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littlefrog

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57 awards, average natural spread 9.1 cm and 4 flowers.

Now... that is over... 15 years? In the last 6 years, there have been no awards (of about 6) with a natural spread less than 11cm. Two FCCs in there ('Jersey' - EYOF, and 'Flashpoint' from HP Norton), both to die for which had spreads of 11.6 and 12.8 cm.

Size isn't everything (it is very little in my opinion). I've actually had plants awarded because they were smaller (and better colored, that didn't hurt). Your flower count is low, that is going to hurt you more than anything else, in fact I'd say it is a fatal flaw for this hybrid. Color is very good, but I'd have to see pictures of the FCCs to remind myself (I seem to recall they were red enough to make your eyes bleed). Form is quite good.

It isn't at my table, and there would be at least two other judges with opinions, but I would pass on this particular plant. However... If you grow it on for another year or two it will have more flowers and probably better size. It certainly has all the features of a plant I would purchase with the expectation of growing it into an excellent show plant - you will win trophies with this one when it grows up. And maybe even AOS awards. But not this year.

Of course that is just my opinion. A beautiful slipper with excellent potential.
 

NYEric

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littlefrog said:
Size isn't everything (it is very little in my opinion).
LOL! :rollhappy:

littlefrog said:
Your flower count is low, that is going to hurt you more than anything else, in fact I'd say it is a fatal flaw for this hybrid.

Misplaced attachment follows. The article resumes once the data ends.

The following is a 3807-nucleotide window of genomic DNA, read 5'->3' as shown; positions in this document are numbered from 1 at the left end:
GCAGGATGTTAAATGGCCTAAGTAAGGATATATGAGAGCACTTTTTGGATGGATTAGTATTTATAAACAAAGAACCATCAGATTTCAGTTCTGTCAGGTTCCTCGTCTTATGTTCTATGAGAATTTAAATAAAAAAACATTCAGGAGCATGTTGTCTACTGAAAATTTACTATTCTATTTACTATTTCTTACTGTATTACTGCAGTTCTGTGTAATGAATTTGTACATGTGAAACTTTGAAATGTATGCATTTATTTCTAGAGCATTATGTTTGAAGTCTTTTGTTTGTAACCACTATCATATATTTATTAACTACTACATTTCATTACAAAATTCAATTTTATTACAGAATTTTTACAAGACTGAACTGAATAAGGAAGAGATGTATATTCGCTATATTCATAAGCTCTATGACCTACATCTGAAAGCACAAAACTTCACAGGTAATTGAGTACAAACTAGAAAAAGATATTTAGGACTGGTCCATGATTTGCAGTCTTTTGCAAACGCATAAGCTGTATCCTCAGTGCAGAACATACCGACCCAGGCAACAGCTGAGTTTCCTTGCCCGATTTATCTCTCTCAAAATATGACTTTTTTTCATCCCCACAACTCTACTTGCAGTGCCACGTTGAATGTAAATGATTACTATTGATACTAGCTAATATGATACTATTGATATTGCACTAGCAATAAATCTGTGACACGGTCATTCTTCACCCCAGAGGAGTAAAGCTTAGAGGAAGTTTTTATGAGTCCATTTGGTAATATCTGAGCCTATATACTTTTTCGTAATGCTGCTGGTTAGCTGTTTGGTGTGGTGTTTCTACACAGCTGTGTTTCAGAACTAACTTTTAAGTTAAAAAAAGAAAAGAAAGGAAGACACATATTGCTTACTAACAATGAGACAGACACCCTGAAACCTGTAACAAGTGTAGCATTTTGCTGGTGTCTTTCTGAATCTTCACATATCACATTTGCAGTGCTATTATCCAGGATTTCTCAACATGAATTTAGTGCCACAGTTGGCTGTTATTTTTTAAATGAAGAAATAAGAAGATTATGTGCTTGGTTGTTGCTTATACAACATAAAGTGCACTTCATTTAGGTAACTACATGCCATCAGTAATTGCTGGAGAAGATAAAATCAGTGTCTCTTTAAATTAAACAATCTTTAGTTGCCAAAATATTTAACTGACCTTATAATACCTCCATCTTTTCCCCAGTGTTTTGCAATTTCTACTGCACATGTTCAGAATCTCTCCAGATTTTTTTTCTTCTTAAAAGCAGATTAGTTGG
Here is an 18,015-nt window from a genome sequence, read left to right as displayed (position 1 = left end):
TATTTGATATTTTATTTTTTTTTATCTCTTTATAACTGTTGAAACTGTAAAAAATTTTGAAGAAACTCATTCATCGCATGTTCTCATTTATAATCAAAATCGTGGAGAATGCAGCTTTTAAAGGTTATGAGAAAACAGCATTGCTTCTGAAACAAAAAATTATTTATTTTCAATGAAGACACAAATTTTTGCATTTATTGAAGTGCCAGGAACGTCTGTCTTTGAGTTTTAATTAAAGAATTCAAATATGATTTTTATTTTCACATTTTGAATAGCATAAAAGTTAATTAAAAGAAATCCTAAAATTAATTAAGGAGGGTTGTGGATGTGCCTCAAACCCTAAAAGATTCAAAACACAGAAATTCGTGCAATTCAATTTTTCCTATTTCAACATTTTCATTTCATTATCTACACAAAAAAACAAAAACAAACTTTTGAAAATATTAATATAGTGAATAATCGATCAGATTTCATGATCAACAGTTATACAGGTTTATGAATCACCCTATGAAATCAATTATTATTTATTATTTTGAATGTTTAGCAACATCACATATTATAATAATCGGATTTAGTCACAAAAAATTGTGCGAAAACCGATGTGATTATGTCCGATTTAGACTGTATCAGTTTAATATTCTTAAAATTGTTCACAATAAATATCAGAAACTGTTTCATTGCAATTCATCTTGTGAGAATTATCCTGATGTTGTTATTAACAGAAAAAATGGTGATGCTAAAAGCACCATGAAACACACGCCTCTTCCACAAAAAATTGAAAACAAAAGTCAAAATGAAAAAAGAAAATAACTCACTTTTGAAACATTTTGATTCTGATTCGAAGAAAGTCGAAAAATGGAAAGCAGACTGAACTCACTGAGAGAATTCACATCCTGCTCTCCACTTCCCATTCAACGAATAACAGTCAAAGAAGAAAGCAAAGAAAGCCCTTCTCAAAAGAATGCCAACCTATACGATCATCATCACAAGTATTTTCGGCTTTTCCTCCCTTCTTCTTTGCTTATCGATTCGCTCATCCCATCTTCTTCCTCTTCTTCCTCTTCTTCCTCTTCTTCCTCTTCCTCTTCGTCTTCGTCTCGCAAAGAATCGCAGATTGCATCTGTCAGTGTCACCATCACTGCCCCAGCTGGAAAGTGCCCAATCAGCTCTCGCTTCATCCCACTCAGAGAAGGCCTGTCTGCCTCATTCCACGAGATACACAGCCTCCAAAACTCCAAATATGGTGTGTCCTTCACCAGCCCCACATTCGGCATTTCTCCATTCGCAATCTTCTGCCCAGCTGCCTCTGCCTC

Like I said.

littlefrog said:
Color is very good, but I'd have to see pictures of the FCCs to remind myself (I seem to recall they were red enough to make your eyes bleed).
It's funny, last year I spotted and guided Paph and Phrags judging at the GNYOS show and there was the deepest red besseae hybrid I ever saw and it didn't even get entered as it only had one flower. Unfortunately, the photo was on my stolen Motorala RAZR so...

littlefrog said:
Form is quite good.
This is quite true, the shape is standard setting.

littlefrog said:
Of course that is just my opinion. A beautiful slipper with excellent potential.
I concur, good job. :)
 

e-spice

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I think the flower has absolutely remarkable form. The color is just okay in the photo. Gilda said the color is better in person so that's what I was basing my opinion on. Size is very good also. I think if it is not award quality now the plant sure has a lot of future potential.

Help me out here as I have never understood this. What does the number of blooms have to do with a flower quality award? Is there part of the score that is based on number of flowers? I have heard this before but have never understood it.

e-spice
 

littlefrog

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e-spice said:
Help me out here as I have never understood this. What does the number of blooms have to do with a flower quality award? Is there part of the score that is based on number of flowers? I have heard this before but have never understood it.

e-spice

Actually there are points allocated to different categories (size, form and color of individual parts, habit and arrangement of inflorescence, and floriferousness, among others). Those all add up to 100. We have ... oh heck, I don't have the sheet in front of me, but 7 or 8 different 'scales' to use for different types of orchids, plus the 'general' scale for things that don't fit the other ones. For example, we want to give more weight to the petals of a phalaenopsis than to the petals of a masdevallia (which are often insignificant or obscured), so different numbers of points are allocated for that particular feature to the two different types of orchid. We don't have to use any particular scale, and the allocations are merely advisory. I think most judges follow them pretty religiously, but there is nothing to prevent a certified judge from just writing down a number (79 for example) without any breakdowns.